Press Newspapers 08-12-1999 (Mold in School)

Press Newspapers 08-12-1999 (Mold in School)

Johnson Elementary injunction postponed

By Brett Koppen

A DuPage County judge Tuesday postponed a ruling for a permanent injunction that would close Johnson Elementary School for the start of classes.

Attorneys acting on behalf of a group of parents had filed an emergency motion to close the school. Judge Robert Lukas postponed the case because he was not as familiar with it as Judge Hollis Webster, who is on vacation this week. The hearing was pushed back to 9 a.m. Tuesday, Aug. 17, at the DuPage County Civil Courthouse, 505 N. County Farm Road, in Wheaton.

“We’d like to have a resolution,” said Plaintiff’s Attorney Thomas Zimmerman. “We’re ready to go.”

A lawsuit in 1997 was brought about by a group of parents against District 200, which claims that Johnson Elementary was responsible for illnesses suffered by several students. Tuesday’s hearing was scheduled to prevent Johnson from opening for regular classes Aug. 24. Attorneys for the parents claim the school is still unsafe.

Zimmerman claims that two studies, one conducted by a janitor at the school, another by a company contracted by the district, supports the parents’ allegations. He said one report cites leaky pipes and ceilings, along with high mold spore counts in the school.

“These are the types of problems that cause the illnesses of which the children are complaining,” he said. “If the district wants to try to show the school is clean, I’m certain the judge will provide them with an opportunity at that time [next Tuesday].”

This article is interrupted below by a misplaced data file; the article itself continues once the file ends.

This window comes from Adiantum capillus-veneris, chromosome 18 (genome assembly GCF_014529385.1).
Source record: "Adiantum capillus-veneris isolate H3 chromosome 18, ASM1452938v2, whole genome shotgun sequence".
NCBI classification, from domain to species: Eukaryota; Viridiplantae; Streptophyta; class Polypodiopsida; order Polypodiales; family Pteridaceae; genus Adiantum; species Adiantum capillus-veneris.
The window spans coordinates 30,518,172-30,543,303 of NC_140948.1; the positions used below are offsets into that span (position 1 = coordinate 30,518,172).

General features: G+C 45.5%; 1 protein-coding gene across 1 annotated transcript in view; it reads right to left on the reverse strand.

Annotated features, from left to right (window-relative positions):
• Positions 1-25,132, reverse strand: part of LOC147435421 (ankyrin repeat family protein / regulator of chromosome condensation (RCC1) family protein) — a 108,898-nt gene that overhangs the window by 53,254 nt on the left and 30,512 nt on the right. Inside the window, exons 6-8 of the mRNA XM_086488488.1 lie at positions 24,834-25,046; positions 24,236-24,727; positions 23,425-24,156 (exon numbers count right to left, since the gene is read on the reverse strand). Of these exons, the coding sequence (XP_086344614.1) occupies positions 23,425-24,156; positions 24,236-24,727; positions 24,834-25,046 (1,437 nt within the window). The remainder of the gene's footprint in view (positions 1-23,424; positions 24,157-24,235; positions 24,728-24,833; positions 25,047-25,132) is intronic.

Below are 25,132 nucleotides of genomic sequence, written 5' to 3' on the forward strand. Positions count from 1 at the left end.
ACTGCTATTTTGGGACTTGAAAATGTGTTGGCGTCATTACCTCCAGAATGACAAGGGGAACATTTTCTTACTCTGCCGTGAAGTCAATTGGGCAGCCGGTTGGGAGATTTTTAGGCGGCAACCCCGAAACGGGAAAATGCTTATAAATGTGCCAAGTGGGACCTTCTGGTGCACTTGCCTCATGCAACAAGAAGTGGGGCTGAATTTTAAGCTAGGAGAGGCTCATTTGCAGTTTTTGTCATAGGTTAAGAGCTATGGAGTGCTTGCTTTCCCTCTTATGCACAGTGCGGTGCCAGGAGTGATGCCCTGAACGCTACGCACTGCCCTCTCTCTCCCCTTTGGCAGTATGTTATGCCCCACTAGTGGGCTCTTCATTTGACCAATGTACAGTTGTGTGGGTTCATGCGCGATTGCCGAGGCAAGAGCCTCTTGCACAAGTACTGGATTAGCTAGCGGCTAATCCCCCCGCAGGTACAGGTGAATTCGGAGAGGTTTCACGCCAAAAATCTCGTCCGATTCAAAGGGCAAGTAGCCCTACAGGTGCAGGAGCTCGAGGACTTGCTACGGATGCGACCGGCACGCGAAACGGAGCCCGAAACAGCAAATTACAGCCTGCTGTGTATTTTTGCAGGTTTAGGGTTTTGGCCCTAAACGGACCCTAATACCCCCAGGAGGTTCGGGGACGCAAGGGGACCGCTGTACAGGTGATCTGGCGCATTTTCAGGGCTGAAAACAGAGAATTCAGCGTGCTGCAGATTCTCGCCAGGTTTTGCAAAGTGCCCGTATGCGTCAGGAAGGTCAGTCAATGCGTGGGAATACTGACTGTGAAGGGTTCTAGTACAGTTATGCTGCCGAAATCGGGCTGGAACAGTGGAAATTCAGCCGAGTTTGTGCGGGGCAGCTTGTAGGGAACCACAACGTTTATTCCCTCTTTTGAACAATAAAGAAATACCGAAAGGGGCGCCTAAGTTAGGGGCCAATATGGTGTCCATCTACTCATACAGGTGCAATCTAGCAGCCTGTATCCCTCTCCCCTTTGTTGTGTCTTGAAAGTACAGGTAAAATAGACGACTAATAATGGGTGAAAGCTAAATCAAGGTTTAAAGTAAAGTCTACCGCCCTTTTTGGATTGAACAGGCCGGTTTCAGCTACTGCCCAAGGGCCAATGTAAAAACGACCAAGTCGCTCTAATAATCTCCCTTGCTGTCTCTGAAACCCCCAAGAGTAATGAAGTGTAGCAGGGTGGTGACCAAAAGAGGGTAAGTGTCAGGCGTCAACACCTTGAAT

District 200 Communications Director Denie Young said the district has offered compensation for the individuals names in the lawsuit. The district is offering to provide transportation for students if they wish to attend a different school this year.

Zimmerman said the offer by the district is unacceptable.

“If that’s the case, it’s a half-hearted offer,” he said. “What happens to those kids that were pulled out a long time ago? [The offer] is for the parents whose kids are starting in the fall, and that’s it.”

District 200 officials insist that Johnson is safe, and are giving parents a chance to express their concerns in an open forum. A meeting is scheduled for 7:30 p.m., Wednesday, Aug. 18, at Johnson, and Young said the school encourages anyone with questions to attend.

“We have sent a letter to all the Johnson parents, assuring them that we believe Johnson is a safe school,” Young said. “At that [meeting], we will address all the activities that have taken place in the last 18 months to improve air quality at the school.”

Young also disputes the reports that say the school is still unsafe.

“There is no industry standard for what is safe and what isn’t,” she said. “There isn’t a cut-off that says, ‘OK, your school is safe’ or, ‘your school isn’t safe.'”

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